By Dan Guttenplan, FNF Coaches Managing Editor
Chad Morris took over as head coach at Southern Methodist University in 2014 after spending five seasons as an offensive coordinator on the collegiate level and 16 seasons as a Texas high school coach. He won back-to-back undefeated state championships with Lake Travis (2008-09) in his final two seasons as a prep coach.
Grass Isn’t Always Greener
Some coaches think of high school football as a stepping-stone to a bigger job – either at the college or professional level. Morris implores high school coaches who are looking to make the jump to the next level to be careful what you wish for.
“Once you get into the business, it’s hard,” Morris said. “It’s different than high school. The time commitments and constraints … Everybody sees that Saturday afternoon when you’re in front of 85,000 people. They think that’s the life of a college coach. That’s 12 times a year. They don’t see the long hours and the demands that are placed upon us.”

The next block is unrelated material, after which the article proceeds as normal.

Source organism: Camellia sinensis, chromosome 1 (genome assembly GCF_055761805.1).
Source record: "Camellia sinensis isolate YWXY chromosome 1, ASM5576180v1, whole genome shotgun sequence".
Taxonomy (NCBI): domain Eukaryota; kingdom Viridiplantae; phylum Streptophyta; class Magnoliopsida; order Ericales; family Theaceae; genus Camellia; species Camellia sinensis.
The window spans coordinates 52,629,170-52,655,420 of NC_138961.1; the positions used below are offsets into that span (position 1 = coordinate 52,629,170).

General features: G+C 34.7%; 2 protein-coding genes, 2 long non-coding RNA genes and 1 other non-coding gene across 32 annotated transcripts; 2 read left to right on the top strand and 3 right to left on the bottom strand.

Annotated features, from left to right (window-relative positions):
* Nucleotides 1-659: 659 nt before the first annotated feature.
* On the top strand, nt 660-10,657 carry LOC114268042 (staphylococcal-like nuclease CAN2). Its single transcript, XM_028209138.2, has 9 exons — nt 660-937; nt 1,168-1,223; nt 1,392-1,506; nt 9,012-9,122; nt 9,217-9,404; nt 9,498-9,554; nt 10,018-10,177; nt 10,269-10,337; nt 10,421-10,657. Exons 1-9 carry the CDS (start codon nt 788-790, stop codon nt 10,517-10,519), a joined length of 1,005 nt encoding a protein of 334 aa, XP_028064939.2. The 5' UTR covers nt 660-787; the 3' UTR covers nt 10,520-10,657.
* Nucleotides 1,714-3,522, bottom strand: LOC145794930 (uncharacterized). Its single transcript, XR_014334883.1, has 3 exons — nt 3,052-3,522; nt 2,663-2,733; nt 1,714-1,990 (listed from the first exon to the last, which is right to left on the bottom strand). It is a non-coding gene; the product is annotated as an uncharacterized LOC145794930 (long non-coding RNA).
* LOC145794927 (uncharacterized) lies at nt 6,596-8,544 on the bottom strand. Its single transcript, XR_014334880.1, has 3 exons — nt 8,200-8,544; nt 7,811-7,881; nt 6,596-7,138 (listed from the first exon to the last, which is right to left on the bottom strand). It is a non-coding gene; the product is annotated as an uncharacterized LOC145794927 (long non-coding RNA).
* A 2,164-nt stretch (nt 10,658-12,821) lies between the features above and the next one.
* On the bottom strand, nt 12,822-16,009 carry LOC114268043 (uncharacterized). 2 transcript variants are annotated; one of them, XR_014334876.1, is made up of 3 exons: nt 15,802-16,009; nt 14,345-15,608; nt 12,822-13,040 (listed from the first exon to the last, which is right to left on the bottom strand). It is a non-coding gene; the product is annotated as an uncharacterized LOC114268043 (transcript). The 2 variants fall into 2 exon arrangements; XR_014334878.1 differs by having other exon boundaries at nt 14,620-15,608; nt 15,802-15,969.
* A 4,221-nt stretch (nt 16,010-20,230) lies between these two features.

Most high school coaches that make the jump to college will spend several years working behind the scenes as support staff – either recruiting or breaking down film.
“It’s a great profession, don’t get me wrong,” Morris said. “But you have to be in it for the right reasons. You can’t be in it for the money. People want to get in it because they see what they’re paying coaches these days. If that happens, great. If not, then you got in it for the wrong reasons.”
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